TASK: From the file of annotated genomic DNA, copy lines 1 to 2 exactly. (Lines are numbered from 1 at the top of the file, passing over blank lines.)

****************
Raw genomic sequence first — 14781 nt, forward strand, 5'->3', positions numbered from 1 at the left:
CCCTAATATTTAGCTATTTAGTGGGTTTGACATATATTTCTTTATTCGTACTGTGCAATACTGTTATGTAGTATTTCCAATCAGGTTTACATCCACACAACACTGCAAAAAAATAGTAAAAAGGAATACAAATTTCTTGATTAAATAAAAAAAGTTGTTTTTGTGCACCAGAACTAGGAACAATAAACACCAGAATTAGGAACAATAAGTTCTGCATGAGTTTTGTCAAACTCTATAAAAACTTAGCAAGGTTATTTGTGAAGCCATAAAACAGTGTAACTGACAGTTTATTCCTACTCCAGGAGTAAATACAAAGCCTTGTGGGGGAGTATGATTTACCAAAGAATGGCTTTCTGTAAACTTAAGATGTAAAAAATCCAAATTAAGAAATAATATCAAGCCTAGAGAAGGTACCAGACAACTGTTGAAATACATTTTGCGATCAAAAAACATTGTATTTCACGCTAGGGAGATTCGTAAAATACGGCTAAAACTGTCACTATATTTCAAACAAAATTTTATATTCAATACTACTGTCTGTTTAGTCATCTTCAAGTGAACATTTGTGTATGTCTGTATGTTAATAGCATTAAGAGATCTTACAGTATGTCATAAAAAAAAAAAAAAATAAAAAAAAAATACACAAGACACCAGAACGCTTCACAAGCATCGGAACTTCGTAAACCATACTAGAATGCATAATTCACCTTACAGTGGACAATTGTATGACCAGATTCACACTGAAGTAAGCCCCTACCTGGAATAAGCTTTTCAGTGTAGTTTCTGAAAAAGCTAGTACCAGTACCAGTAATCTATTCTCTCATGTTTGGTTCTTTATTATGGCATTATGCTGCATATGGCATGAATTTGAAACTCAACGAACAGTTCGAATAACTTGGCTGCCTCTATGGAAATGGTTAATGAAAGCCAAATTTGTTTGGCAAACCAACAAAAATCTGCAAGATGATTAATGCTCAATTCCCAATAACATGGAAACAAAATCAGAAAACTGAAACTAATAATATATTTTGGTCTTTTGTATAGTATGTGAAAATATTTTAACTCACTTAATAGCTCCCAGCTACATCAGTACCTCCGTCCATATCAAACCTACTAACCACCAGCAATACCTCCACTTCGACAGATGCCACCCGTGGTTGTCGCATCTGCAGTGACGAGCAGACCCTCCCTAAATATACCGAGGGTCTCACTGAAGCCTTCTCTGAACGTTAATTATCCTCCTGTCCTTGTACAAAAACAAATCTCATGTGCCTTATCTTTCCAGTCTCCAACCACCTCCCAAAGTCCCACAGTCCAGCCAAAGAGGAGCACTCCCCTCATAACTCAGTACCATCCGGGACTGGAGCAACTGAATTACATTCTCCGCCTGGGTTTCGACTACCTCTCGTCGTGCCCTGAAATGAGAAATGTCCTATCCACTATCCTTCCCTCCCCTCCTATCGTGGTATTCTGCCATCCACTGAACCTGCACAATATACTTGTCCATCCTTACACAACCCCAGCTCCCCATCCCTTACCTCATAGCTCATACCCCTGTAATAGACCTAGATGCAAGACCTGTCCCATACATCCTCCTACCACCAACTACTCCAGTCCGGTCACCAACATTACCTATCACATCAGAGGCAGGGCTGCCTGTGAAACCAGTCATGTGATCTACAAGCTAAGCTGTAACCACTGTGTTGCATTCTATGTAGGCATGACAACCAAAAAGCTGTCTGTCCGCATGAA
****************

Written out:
Raw genomic sequence first — 14781 nt, forward strand, 5'->3', positions numbered from 1 at the left:
CCCTAATATTTAGCTATTTAGTGGGTTTGACATATATTTCTTTATTCGTACTGTGCAATACTGTTATGTAGTATTTCCAATCAGGTTTACATCCACACAACACTGCAAAAAAATAGTAAAAAGGAATACAAATTTCTTGATTAAATAAAAAAAGTTGTTTTTGTGCACCAGAACTAGGAACAATAAACACCAGAATTAGGAACAATAAGTTCTGCATGAGTTTTGTCAAACTCTATAAAAACTTAGCAAGGTTATTTGTGAAGCCATAAAACAGTGTAACTGACAGTTTATTCCTACTCCAGGAGTAAATACAAAGCCTTGTGGGGGAGTATGATTTACCAAAGAATGGCTTTCTGTAAACTTAAGATGTAAAAAATCCAAATTAAGAAATAATATCAAGCCTAGAGAAGGTACCAGACAACTGTTGAAATACATTTTGCGATCAAAAAACATTGTATTTCACGCTAGGGAGATTCGTAAAATACGGCTAAAACTGTCACTATATTTCAAACAAAATTTTATATTCAATACTACTGTCTGTTTAGTCATCTTCAAGTGAACATTTGTGTATGTCTGTATGTTAATAGCATTAAGAGATCTTACAGTATGTCATAAAAAAAAAAAAAAATAAAAAAAAAATACACAAGACACCAGAACGCTTCACAAGCATCGGAACTTCGTAAACCATACTAGAATGCATAATTCACCTTACAGTGGACAATTGTATGACCAGATTCACACTGAAGTAAGCCCCTACCTGGAATAAGCTTTTCAGTGTAGTTTCTGAAAAAGCTAGTACCAGTACCAGTAATCTATTCTCTCATGTTTGGTTCTTTATTATGGCATTATGCTGCATATGGCATGAATTTGAAACTCAACGAACAGTTCGAATAACTTGGCTGCCTCTATGGAAATGGTTAATGAAAGCCAAATTTGTTTGGCAAACCAACAAAAATCTGCAAGATGATTAATGCTCAATTCCCAATAACATGGAAACAAAATCAGAAAACTGAAACTAATAATATATTTTGGTCTTTTGTATAGTATGTGAAAATATTTTAACTCACTTAATAGCTCCCAGCTACATCAGTACCTCCGTCCATATCAAACCTACTAACCACCAGCAATACCTCCACTTCGACAGATGCCACCCGTGGTTGTCGCATCTGCAGTGACGAGCAGACCCTCCCTAAATATACCGAGGGTCTCACTGAAGCCTTCTCTGAACGTTAATTATCCTCCTGTCCTTGTACAAAAACAAATCTCATGTGCCTTATCTTTCCAGTCTCCAACCACCTCCCAAAGTCCCACAGTCCAGCCAAAGAGGAGCACTCCCCTCATAACTCAGTACCATCCGGGACTGGAGCAACTGAATTACATTCTCCGCCTGGGTTTCGACTACCTCTCGTCGTGCCCTGAAATGAGAAATGTCCTATCCACTATCCTTCCCTCCCCTCCTATCGTGGTATTCTGCCATCCACTGAACCTGCACAATATACTTGTCCATCCTTACACAACCCCAGCTCCCCATCCCTTACCTCATAGCTCATACCCCTGTAATAGACCTAGATGCAAGACCTGTCCCATACATCCTCCTACCACCAACTACTCCAGTCCGGTCACCAACATTACCTATCACATCAGAGGCAGGGCTGCCTGTGAAACCAGTCATGTGATCTACAAGCTAAGCTGTAACCACTGTGTTGCATTCTATGTAGGCATGACAACCAAAAAGCTGTCTGTCCGCATGAA